Last week, employees at a Cambridge Whole Foods said they were told they had to remove their face masks emblazoned with "Black Lives Matter," or they had to go home. In a statement, Whole Foods said their dress code "prohibits clothing with visible slogans, messages or advertising that are not company related." To get a better idea of what this might mean for the company's image, WGBH News' Aaron Schachter spoke with Tina McCorkindale, CEO of the Institute for Public Relations. The following transcript has been edited for clarity.

Tina McCorkindale: This isn't the first time we've seen this historically. We just saw it last week with Starbucks. And it has this sort of policy-versus-employees feeling to it, right? Where does the policy fit in, but then the voice of the employees. And it's really hard as a company to say you align your values with Black Lives Matter movement — we're going to do these programs and donate — but yet you don't let your employees express their values at work.

Aaron Schachter: It's a tough place for a company to be, I would imagine.

McCorkindale: It is a tough place for a company to be, but it's also an opportunity for companies to grow. I think sometimes companies default to the policy — "and here's our corporate policy," instead of saying, "you know, is this the right policy for what is happening right now, and is this best reflecting our employees?" Because we expect now increasingly that employees, one, they have more power than they ever have. But we also expect our employees to bring their authentic selves to work. So that's the other place, where's the trade off with company policy versus what our employees need?

Schachter: So what would you tell Whole Foods right now? I mean, certainly it does seem a little bit hypocritical on the one hand to open up the Whole Foods website and see Black Lives Matter and then have employees, you know, sent home because they have exactly that same message on their face masks.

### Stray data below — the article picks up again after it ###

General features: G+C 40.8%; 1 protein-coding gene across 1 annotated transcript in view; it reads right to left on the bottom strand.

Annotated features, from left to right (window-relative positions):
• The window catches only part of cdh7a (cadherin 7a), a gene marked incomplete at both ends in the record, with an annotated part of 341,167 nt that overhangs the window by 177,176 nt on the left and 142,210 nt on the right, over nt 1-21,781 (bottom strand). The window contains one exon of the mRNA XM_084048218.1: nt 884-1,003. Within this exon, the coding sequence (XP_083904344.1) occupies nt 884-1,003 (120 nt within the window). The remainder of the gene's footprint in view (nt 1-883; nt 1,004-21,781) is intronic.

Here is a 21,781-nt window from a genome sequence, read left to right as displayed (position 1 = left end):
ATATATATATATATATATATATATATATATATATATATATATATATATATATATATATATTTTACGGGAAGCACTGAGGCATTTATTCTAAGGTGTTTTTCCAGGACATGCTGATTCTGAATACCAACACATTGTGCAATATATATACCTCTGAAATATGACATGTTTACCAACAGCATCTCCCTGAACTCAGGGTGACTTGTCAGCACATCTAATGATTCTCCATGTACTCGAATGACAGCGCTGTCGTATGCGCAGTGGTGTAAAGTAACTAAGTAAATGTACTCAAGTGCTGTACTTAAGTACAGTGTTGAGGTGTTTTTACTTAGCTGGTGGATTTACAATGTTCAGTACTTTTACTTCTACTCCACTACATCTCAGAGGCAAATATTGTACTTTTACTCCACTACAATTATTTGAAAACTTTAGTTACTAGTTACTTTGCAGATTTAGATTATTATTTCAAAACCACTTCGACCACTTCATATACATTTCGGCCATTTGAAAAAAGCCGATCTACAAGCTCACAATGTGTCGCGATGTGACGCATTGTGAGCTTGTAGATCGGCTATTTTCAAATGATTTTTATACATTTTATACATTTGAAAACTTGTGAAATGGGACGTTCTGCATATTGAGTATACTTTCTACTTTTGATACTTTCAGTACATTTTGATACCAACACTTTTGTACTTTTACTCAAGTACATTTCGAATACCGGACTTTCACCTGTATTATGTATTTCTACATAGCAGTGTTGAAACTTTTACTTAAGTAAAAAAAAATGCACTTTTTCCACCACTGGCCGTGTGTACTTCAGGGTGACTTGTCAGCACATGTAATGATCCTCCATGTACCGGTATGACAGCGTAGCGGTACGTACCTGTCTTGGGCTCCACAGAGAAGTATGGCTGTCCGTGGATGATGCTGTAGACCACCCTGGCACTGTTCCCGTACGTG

McCorkindale: Yeah, I think it's a couple of things. One is, you know, a face mask is now required, it's more of an extension. If Whole Foods had said, look, you have to wear these face masks because they provide the most protection and they're all branded with Whole Foods. But when you're asking people to accessorize their own way with shoes, jewelry and masks that they're required to wear, then you should be able to let them express themselves. But that also depends. But if you're a company [that is] promoting is the Black Lives Matter movement and that you are supportive to fight against racial injustice, especially what we've seen systemically with some companies, then you should allow — from my perspective — you should allow your employees to wear the mask. It also aligns with the values of Whole Foods. So it would be very different if, you know, Whole Foods had a stance against this, and this weren't on brand for them. But this is 100 percent on brand for them. And, you know, the more the employees across the country rise up and say, "Hey, you know what, we need this. This is what we want from our employer," Whole Foods is going to, along with other grocery stores, change their tune.

Schachter: You know, somebody brought up what apparently Michael Jordan once said, which is he's not going to pick a side for anything because, you know, both sides buy sneakers. Is that not the case here?

McCorkindale: No. It's very different than when Michael Jordan was a basketball player. You know, you can take it back to Colin Kaepernick and what happened with Nike, right, where Nike stood up. So I think we're seeing more employees stand up. And this is what Whole Foods is about, right, they're different. They're owned by Amazon. It's sort of the culture and the value of what they stand for. So, I think it's different and it's a different time now where we're focused more on stakeholder capitalism, you know, more power in the hands of the stakeholders that companies represent. So I think I think that times are changing and companies should better reflect the times.